A Blog (from someone else) Worth Reading

I have ranted about pay for performance (P4P). I recommend two blog contributions by DrRich.

The first has similar ideas to mine – probably one reason I like it so much. The second is about healthcare rationing and the financial aspects of P4P and is also very interesting reading.

However, I take issue with the DrRich’s comparison between widgets and patients in his first blog.

“P4P also relies on the Axiom of Industry – that the standardization of any process both improves quality and reduces cost. As DrRich has described elsewhere, the Axiom of Industry does not hold when the process involves actual human patients. This is because patients are not widgets. (While everyone agrees that patients are not widgets, the implication of this fact seems to have escaped many: What happens to the individual widget on an assembly line is immaterial – discarding even a high percentage of proto-widgets may be fine – as long as the ones that come out the other end are of sufficiently high quality as to yield the optimal price point in the market. Patients not being widgets, in theory we are supposed to care about what happens to the individual patient during the process.) Nonetheless, invoking the Axiom of Industry – equating reduced cost to improved quality – allows the central authorities to choose “quality measures” in their P4P efforts that will primarily reduce cost, and then to claim that their primary concern is for quality.”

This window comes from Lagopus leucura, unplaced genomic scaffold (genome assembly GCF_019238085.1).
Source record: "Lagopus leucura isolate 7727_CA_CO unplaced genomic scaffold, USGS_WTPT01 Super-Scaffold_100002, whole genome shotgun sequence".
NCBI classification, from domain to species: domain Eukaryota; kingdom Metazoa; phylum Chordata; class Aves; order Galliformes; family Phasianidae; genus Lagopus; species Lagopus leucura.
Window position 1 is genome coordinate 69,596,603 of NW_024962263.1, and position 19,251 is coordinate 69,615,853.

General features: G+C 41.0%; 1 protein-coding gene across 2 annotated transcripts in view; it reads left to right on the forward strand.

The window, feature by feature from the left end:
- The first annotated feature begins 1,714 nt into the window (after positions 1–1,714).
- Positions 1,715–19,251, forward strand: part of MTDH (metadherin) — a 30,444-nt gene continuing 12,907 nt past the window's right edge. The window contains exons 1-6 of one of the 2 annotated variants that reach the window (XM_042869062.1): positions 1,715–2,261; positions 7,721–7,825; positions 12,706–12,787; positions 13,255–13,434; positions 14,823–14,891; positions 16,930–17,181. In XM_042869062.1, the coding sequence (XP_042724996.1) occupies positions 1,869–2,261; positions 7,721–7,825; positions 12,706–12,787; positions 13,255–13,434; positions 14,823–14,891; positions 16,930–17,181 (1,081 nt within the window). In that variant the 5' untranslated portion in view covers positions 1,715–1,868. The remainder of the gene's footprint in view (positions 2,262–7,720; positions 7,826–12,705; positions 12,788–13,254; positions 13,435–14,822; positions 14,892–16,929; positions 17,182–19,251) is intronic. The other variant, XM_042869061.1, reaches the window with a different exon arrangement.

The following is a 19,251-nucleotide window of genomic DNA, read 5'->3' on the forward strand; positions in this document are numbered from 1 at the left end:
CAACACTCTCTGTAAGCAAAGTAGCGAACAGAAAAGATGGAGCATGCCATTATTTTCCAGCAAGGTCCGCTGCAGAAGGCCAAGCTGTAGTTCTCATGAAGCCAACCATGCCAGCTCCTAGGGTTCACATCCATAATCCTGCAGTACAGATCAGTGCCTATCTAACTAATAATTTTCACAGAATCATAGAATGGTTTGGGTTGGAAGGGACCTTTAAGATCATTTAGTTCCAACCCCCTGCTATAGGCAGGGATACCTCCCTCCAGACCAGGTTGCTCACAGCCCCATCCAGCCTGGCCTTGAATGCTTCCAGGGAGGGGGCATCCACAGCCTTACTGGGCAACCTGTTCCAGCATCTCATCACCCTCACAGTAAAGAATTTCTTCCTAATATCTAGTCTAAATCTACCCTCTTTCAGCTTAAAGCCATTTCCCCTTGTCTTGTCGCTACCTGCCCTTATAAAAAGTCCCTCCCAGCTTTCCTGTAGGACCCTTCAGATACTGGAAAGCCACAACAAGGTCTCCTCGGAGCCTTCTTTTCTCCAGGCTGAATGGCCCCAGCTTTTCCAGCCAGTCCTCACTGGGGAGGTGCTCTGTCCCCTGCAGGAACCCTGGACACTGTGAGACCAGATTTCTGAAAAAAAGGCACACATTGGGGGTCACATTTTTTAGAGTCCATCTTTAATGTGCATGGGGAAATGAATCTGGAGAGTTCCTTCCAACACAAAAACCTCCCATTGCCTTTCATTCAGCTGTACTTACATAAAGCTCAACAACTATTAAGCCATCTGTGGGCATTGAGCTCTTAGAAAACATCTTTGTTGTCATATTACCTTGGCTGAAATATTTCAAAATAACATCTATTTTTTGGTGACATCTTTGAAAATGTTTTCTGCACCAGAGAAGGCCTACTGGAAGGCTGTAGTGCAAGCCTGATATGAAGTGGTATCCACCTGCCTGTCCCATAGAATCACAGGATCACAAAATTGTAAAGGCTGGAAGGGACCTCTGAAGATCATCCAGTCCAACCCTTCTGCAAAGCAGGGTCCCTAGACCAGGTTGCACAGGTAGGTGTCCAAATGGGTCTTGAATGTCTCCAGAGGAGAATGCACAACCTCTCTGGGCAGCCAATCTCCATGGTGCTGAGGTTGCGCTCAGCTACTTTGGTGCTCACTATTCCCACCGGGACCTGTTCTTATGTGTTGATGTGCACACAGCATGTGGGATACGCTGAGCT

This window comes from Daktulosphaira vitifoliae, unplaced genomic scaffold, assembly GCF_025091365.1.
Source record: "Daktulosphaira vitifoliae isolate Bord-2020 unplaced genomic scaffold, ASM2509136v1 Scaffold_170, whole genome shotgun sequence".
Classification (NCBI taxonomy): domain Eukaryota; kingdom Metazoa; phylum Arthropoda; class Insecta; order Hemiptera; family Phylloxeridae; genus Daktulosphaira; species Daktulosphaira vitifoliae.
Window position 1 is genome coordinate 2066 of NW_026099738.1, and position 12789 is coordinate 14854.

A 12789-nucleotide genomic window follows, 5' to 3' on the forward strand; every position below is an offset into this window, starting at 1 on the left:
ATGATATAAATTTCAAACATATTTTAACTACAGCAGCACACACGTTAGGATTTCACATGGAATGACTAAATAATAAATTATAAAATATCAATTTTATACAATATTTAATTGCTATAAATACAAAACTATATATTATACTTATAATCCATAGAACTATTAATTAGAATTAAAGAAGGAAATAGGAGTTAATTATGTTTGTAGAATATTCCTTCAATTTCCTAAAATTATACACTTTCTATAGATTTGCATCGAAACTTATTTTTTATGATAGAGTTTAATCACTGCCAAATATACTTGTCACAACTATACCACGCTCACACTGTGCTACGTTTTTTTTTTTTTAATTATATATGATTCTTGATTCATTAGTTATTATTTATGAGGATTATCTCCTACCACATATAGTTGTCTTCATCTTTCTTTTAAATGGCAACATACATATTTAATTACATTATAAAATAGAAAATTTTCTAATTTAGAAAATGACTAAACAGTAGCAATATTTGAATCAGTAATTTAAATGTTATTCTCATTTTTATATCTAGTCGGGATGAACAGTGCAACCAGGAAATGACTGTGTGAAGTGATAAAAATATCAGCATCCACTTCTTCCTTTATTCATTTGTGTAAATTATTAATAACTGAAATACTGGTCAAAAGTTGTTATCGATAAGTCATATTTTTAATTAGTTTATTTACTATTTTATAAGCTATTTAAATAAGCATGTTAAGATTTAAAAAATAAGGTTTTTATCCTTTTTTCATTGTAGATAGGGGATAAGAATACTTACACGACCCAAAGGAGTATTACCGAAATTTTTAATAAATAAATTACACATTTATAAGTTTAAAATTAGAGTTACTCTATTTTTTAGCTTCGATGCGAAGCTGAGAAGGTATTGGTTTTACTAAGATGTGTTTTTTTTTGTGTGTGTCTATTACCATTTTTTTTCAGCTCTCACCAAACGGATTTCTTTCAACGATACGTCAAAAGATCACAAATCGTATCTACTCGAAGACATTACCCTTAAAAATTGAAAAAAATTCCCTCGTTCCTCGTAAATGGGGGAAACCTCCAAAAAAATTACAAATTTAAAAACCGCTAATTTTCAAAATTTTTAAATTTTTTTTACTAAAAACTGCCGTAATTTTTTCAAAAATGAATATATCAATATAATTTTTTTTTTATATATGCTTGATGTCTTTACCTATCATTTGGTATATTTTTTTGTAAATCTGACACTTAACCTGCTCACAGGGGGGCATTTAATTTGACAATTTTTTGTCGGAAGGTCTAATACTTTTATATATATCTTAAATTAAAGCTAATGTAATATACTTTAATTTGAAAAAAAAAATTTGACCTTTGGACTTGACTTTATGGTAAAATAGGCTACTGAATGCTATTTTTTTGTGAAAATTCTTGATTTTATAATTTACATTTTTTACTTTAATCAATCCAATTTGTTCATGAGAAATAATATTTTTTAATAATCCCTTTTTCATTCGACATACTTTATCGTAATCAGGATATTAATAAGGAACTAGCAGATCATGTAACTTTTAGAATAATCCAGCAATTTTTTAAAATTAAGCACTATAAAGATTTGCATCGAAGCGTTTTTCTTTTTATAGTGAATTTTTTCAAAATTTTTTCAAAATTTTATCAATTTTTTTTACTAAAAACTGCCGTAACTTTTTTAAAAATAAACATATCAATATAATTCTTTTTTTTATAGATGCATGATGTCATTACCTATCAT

There are several problems with this comparison. In a diagnostic process for patients, one would not throw out patients as implied by DrRich. One throws out (tentative) diagnoses that no longer meet evidence as it is collected. That is, one is dealing with the process of diagnosis (or the process of producing widgets). So this could mean that P4P would force one to accept an incorrect diagnosis which would harm a patient.

But the main issue is it is not whether one is dealing with patients or widgets but the state of knowledge one has (for either process). When the state of knowledge is high, then standardization* is appropriate. In DrRich’s site, a comment by bev M.D. reminds us that standardization works well for the process of transfusing blood. When the state of knowledge is not high enough, standardization does not work as well and other methods are needed and used. In reliability engineering, when the state of knowledge is insufficient, FMEA (Failure Mode Effects Analysis – a modeling method), is unable to predict all of the ways a process can fail and design errors will occur. Standardizing such a process would lock in design errors. Therefore FRACAS (Failure Reporting And Corrective Action System) is used, which is a “data-driven process improvement”, which corrects observed failures so they will not recur. These reliability engineering concepts are being applied to medicine and particularly medical errors.

*P4P could be viewed as a measure of compliance to standardization.


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